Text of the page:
The Secret Of The Soldiers Who Didn’t Shoot


“A youthful paratrooper was walking past, covered only by the bank of a very thick hedge. As we came up he neither halted us nor saluted. …"

“I asked him: ‘Soldier, where is the German front line?’"

“He waved his arm toward the Longvilly road, which ran along a hill about half a mile away."

”‘Somewhere out there, I think.’"

“I tried again."

”‘Look son, you see that head moving along behind that stone wall and something bobbing behind it that looks like a stick? (The wall was about a hundred yards away.) Don’t you realize that is a German walking sentry the same as you?’”

“Bizarre,” Leinbaugh says. “Nobody ever ‘walked post’ in the front line with a slung rifle—and nobody ever saw a German doing it either.” Leinbaugh talked to the colonel—then a general—who Marshall says was with him. The man recalled no such incident.

With this in mind, Leinbaugh looked carefully at Marshall’s account of his service in the First World War. Along with a few disclaimers about the accuracy of memory, Marshall made a series of references to his military experience, several times implying that he had served as an officer in combat: he at one point remarked, “What I was taught as a child was confirmed by my teenage experience of leading troops in combat.” Some inner FBI alarm went off. Leinbaugh was convinced that Marshall was lying.

He eventually unearthed the surviving official documents. Marshall had not been commissioned until April 1919, long after the armistice, when very junior officers were required to take troops home, at which time he had been assigned to a port battalion. Even if this is what had been meant in the autobiography, it would have been impossible to state that he had ever been the youngest American officer in the AEF; records that would indicate such a thing did not exist, and the Pentagon seemed to think that they never had. There was no evidence other than Marshall’s bare assertions that the man had ever commanded troops in combat.

As far as Leinbaugh could make out, Marshall had not spent 11:11 A.M. on Armistice Day in a foxhole somewhere near Stenay, the last town taken by American troops in the war—he had been behind the lines attending an NCO school. Marshall had previously served with the 315th Engineer Regiment, at that time part of the 90th Infantry Division. “World War One records,” says Leinbaugh, “show that Marshall’s regiment was involved in road work and building delousing stations. The sole entry on the November 10, 1918, morning report for his company, incidentally, reads, ‘1 Mule Killed by Kick from Mule. Drop from Rolls,’ and on Armistice Day the morning report says, ‘No Change.’”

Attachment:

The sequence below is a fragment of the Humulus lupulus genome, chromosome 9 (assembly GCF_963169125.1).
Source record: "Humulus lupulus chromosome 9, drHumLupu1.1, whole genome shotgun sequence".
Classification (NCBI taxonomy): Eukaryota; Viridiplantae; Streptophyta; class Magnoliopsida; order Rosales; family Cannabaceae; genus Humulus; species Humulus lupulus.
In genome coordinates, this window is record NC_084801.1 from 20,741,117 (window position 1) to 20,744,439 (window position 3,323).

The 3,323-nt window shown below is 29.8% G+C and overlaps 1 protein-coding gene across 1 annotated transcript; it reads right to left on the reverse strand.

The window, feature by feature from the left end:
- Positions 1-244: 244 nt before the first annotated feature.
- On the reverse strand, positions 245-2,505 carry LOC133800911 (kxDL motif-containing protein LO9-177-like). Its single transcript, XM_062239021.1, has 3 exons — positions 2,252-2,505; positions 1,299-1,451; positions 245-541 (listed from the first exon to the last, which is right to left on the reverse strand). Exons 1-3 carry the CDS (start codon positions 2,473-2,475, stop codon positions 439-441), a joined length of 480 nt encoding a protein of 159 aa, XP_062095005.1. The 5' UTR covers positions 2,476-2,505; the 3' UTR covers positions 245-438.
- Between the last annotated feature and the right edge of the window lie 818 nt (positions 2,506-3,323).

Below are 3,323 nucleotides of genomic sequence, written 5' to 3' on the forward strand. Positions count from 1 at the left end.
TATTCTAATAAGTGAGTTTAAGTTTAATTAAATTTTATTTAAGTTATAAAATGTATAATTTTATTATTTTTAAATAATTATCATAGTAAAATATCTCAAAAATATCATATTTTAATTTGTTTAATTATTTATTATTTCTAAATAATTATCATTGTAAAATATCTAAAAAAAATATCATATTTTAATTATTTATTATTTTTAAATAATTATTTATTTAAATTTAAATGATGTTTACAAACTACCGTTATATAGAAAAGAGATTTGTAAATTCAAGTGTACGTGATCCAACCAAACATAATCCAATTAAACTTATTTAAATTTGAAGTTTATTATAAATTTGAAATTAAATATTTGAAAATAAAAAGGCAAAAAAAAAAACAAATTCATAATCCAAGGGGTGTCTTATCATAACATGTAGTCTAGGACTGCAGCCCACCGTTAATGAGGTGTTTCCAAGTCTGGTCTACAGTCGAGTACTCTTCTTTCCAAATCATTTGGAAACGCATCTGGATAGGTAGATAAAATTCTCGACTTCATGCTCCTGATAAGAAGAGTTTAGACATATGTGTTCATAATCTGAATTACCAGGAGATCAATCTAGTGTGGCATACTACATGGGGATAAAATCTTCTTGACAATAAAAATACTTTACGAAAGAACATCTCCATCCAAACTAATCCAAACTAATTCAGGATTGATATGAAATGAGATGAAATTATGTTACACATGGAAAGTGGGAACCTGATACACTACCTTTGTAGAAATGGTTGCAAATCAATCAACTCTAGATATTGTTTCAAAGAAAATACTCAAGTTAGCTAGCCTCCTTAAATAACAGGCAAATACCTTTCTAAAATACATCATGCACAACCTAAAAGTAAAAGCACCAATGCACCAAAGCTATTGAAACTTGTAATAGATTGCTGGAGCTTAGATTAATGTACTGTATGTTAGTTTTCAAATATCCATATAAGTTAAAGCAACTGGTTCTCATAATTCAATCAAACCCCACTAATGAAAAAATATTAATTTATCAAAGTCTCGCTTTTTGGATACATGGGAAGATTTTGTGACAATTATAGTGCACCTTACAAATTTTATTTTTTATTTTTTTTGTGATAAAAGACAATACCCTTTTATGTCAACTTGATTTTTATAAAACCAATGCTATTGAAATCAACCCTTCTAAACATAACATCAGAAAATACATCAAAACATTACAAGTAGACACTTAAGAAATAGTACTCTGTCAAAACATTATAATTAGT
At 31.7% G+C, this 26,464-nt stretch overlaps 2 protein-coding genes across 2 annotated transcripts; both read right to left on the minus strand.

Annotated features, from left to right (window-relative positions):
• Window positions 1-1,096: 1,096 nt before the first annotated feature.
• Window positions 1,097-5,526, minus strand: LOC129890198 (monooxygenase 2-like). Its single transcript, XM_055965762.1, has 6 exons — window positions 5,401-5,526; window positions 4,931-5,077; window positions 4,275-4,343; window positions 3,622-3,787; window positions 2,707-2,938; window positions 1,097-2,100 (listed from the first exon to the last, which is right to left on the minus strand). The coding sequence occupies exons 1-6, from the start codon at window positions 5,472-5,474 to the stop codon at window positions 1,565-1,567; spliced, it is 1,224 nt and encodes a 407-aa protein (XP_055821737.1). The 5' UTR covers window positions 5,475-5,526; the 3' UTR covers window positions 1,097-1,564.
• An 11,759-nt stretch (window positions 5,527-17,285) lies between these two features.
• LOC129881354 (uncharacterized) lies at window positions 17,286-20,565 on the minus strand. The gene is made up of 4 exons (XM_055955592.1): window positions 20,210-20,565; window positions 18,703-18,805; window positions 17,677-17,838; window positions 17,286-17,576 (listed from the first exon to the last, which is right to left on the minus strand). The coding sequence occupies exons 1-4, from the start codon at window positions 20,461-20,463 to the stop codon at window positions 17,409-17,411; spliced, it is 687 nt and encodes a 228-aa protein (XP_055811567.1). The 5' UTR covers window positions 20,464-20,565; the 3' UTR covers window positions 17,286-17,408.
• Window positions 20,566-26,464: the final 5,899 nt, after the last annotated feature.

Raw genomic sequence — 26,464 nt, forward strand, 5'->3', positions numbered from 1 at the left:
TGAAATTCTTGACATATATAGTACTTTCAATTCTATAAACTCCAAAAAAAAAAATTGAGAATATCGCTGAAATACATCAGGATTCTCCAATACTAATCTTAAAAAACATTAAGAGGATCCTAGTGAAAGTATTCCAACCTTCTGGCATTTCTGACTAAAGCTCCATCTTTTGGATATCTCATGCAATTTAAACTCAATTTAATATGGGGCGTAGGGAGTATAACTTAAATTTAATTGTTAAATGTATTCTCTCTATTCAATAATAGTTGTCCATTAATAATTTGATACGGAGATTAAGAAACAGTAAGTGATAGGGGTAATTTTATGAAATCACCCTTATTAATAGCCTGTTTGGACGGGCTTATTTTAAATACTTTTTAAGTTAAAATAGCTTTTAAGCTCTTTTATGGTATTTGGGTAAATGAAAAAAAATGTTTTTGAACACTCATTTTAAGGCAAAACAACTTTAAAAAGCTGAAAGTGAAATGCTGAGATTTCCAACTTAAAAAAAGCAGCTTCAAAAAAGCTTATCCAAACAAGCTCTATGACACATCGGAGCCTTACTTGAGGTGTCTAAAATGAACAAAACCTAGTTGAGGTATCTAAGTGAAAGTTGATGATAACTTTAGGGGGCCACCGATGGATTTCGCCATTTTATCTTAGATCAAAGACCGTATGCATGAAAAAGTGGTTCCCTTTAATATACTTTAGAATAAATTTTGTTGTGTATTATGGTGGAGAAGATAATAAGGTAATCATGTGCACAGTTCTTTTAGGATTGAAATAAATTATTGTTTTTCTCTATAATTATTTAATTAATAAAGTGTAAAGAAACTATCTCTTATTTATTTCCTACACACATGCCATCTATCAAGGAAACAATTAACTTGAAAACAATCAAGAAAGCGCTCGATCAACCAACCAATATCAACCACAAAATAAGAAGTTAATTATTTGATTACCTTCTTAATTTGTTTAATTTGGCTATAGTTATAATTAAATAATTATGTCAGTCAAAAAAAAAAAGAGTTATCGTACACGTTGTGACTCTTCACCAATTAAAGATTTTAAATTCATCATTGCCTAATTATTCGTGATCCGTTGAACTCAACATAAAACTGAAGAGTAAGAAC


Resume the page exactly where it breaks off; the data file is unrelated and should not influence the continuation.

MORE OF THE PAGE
One old K Company sergeant said of Marshall’s theory, “Did the SOB think we clubbed the Germans to death?”

Marshall had at different times claimed to have fought with three infantry regiments in two different divisions and in three separate countries. The record contained no independent evidence that he had ever been in combat.

After pursuing the matter on his own for months, Leinbaugh got in touch with a military historian named Roger Spiller, with whom he had struck up an acquaintance after Spiller had written a warm review of The Men of Company K. Born in Texas, Spiller had served what he describes as a “profoundly undistinguished” hitch in the Air Force before going on to become a professional historian. He did his doctoral work under a famous political historian, T. Harry Williams, but the military history bug bit him and didn’t let go. He is a founder and the deputy head of the Combat Studies Institute at Fort Leavenworth, Kansas, where he has taught since 1978, taking time out for three years to serve as special assistant to the commander in chief of the U.S. Readiness Command. The CSI is essentially the history department for the U.S. Army Command and General Staff College. Spiller was well aware of Marshall and his impact on modern military history, and he had been developing suspicions of his own.

Leinbaugh’s intervention prompted Spiller to put his thoughts in order; some of the fruits of his investigation, “S. L. A. Marshall and the Ratio of Fire,” appeared in England in the December 1988 issue of the Journal of the Royal United Services Institute.

Like Leinbaugh, Spiller went after the ratio-of-fire numbers systematically, combing through the available records in an attempt to locate their specific source. The nominal source was, of course, Marshall’s group interviews after combat. How many had been conducted? The number fluctuated sharply. In Men Against Fire Marshall wrote of having interviewed “approximately” 400 infantry rifle companies. But in lectures he gave at Leavenworth, the number expanded to 603. By 1957 it had declined to “something over 500.”